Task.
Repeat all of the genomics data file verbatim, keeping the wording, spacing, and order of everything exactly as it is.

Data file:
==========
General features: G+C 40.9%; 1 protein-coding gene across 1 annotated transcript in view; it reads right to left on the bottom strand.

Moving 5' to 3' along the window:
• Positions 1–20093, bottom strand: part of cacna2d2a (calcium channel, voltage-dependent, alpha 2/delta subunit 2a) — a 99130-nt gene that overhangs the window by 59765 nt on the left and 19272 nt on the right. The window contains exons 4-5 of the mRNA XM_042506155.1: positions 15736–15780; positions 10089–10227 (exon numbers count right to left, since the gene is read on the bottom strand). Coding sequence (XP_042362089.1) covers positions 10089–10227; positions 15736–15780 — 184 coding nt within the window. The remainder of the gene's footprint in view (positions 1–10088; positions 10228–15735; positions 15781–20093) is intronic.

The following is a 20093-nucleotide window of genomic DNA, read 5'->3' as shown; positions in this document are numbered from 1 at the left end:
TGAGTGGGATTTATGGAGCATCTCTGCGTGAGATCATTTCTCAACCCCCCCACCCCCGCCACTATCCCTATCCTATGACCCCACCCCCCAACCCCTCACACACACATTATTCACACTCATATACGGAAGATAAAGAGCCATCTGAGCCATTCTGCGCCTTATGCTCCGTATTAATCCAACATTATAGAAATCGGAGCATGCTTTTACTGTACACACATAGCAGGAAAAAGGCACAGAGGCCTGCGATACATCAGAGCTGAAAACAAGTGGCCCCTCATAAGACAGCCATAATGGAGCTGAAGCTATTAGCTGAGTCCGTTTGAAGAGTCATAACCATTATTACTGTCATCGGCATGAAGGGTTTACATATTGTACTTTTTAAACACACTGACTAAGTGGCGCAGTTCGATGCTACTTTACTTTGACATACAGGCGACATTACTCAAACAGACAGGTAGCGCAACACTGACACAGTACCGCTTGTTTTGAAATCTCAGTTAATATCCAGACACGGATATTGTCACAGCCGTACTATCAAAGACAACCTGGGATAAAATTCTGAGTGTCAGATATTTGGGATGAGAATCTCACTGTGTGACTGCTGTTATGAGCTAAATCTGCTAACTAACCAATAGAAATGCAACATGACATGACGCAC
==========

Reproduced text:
General features: G+C 40.9%; 1 protein-coding gene across 1 annotated transcript in view; it reads right to left on the bottom strand.

Moving 5' to 3' along the window:
• Positions 1–20093, bottom strand: part of cacna2d2a (calcium channel, voltage-dependent, alpha 2/delta subunit 2a) — a 99130-nt gene that overhangs the window by 59765 nt on the left and 19272 nt on the right. The window contains exons 4-5 of the mRNA XM_042506155.1: positions 15736–15780; positions 10089–10227 (exon numbers count right to left, since the gene is read on the bottom strand). Coding sequence (XP_042362089.1) covers positions 10089–10227; positions 15736–15780 — 184 coding nt within the window. The remainder of the gene's footprint in view (positions 1–10088; positions 10228–15735; positions 15781–20093) is intronic.

The following is a 20093-nucleotide window of genomic DNA, read 5'->3' as shown; positions in this document are numbered from 1 at the left end:
TGAGTGGGATTTATGGAGCATCTCTGCGTGAGATCATTTCTCAACCCCCCCACCCCCGCCACTATCCCTATCCTATGACCCCACCCCCCAACCCCTCACACACACATTATTCACACTCATATACGGAAGATAAAGAGCCATCTGAGCCATTCTGCGCCTTATGCTCCGTATTAATCCAACATTATAGAAATCGGAGCATGCTTTTACTGTACACACATAGCAGGAAAAAGGCACAGAGGCCTGCGATACATCAGAGCTGAAAACAAGTGGCCCCTCATAAGACAGCCATAATGGAGCTGAAGCTATTAGCTGAGTCCGTTTGAAGAGTCATAACCATTATTACTGTCATCGGCATGAAGGGTTTACATATTGTACTTTTTAAACACACTGACTAAGTGGCGCAGTTCGATGCTACTTTACTTTGACATACAGGCGACATTACTCAAACAGACAGGTAGCGCAACACTGACACAGTACCGCTTGTTTTGAAATCTCAGTTAATATCCAGACACGGATATTGTCACAGCCGTACTATCAAAGACAACCTGGGATAAAATTCTGAGTGTCAGATATTTGGGATGAGAATCTCACTGTGTGACTGCTGTTATGAGCTAAATCTGCTAACTAACCAATAGAAATGCAACATGACATGACGCAC